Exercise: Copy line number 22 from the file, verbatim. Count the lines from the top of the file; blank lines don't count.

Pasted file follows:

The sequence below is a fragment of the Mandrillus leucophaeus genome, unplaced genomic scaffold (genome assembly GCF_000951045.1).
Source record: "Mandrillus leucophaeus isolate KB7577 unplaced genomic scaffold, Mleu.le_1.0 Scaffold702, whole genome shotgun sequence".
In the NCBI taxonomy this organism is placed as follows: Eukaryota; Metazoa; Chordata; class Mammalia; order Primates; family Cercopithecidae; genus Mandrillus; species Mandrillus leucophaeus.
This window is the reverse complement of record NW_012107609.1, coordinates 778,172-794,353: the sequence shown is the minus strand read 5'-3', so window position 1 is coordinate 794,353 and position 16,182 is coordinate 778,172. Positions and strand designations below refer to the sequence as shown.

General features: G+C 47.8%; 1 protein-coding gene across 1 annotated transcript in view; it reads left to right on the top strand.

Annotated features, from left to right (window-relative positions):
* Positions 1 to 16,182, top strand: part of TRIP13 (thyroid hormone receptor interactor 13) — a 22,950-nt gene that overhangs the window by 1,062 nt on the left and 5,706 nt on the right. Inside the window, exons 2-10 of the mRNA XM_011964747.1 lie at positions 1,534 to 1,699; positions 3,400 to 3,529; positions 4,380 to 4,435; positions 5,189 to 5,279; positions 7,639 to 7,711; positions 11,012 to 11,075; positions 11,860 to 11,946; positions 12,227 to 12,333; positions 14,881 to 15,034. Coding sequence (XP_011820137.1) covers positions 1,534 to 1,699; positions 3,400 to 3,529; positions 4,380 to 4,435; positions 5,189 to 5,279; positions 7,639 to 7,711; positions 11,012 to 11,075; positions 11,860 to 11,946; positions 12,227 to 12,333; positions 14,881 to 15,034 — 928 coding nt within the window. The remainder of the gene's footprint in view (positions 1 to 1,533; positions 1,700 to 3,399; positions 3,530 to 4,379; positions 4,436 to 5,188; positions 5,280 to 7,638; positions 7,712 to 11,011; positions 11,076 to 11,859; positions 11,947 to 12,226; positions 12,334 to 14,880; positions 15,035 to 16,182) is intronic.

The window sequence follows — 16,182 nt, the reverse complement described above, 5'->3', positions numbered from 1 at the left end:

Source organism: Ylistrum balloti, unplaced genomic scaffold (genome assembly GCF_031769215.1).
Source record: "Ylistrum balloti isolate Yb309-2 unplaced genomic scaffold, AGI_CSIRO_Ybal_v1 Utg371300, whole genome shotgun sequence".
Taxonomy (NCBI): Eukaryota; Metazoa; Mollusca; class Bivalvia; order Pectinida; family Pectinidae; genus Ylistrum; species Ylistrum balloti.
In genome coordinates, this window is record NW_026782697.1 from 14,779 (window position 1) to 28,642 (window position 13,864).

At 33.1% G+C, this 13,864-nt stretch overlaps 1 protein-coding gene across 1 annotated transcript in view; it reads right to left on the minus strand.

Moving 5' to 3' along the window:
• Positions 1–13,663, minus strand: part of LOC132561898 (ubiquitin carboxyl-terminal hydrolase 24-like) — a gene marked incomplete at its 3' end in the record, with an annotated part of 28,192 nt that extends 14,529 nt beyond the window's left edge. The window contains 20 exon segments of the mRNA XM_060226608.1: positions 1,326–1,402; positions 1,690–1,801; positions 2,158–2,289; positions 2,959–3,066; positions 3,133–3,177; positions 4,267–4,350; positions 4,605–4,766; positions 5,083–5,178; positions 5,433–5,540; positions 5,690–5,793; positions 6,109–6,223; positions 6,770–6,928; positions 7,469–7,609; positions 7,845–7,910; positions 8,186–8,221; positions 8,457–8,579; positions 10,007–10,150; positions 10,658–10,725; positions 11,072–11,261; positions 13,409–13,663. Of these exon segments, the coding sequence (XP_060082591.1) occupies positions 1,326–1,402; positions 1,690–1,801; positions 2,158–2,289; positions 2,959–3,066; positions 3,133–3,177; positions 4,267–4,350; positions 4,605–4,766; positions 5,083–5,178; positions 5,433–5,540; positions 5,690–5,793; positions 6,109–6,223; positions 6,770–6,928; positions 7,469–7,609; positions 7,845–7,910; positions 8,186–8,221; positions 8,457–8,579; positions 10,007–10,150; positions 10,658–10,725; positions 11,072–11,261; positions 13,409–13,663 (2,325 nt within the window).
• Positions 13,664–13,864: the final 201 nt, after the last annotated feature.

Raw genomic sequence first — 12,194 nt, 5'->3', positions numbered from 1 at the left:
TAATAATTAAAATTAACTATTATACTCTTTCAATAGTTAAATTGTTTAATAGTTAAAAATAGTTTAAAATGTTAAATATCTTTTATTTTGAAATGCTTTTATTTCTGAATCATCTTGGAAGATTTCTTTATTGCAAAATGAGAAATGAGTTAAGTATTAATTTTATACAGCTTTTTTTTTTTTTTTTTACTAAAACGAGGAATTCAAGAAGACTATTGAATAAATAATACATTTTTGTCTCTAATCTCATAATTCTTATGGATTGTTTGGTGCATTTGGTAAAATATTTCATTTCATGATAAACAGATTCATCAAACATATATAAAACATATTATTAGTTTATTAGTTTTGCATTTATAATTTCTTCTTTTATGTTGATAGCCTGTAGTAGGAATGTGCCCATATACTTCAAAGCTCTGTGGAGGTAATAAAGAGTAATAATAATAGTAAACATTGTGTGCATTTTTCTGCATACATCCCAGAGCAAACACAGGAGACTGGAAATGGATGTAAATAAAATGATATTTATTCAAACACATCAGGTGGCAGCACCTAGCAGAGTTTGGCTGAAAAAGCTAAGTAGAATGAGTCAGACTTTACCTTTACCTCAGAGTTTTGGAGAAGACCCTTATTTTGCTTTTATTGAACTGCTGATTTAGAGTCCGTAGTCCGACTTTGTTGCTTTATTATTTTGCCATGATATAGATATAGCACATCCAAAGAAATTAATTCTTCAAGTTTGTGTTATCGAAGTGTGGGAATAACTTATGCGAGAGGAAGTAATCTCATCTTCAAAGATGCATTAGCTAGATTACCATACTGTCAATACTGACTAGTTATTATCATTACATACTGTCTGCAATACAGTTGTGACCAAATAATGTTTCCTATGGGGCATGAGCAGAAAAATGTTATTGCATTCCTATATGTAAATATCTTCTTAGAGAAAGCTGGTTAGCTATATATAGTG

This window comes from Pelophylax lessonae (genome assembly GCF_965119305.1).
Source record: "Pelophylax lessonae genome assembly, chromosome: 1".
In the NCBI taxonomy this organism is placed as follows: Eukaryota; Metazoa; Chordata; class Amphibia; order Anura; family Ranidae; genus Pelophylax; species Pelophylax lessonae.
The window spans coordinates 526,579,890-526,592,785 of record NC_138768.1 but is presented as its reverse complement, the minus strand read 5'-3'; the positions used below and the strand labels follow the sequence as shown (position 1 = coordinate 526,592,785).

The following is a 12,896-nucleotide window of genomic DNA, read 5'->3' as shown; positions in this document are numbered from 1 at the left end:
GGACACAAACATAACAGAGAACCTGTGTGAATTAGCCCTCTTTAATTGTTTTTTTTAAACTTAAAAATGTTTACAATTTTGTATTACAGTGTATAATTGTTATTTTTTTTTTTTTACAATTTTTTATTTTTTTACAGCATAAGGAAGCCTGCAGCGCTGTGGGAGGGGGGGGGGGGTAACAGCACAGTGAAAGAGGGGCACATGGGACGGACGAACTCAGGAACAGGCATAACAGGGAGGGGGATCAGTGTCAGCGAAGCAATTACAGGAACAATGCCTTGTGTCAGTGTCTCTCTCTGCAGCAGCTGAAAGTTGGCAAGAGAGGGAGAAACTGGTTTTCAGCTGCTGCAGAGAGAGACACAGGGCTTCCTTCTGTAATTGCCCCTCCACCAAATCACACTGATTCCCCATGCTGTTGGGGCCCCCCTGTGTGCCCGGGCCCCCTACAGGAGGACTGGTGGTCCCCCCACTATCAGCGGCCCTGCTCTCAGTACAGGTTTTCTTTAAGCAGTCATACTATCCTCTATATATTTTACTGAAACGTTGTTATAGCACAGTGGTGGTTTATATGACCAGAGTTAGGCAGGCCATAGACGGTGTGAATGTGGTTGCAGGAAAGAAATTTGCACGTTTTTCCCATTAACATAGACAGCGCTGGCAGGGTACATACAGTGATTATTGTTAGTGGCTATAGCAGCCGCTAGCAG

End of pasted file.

The window spans coordinates 526,579,890-526,592,785 of record NC_138768.1 but is presented as its reverse complement, the minus strand read 5'-3'; the positions used below and the strand labels follow the sequence as shown (position 1 = coordinate 526,592,785).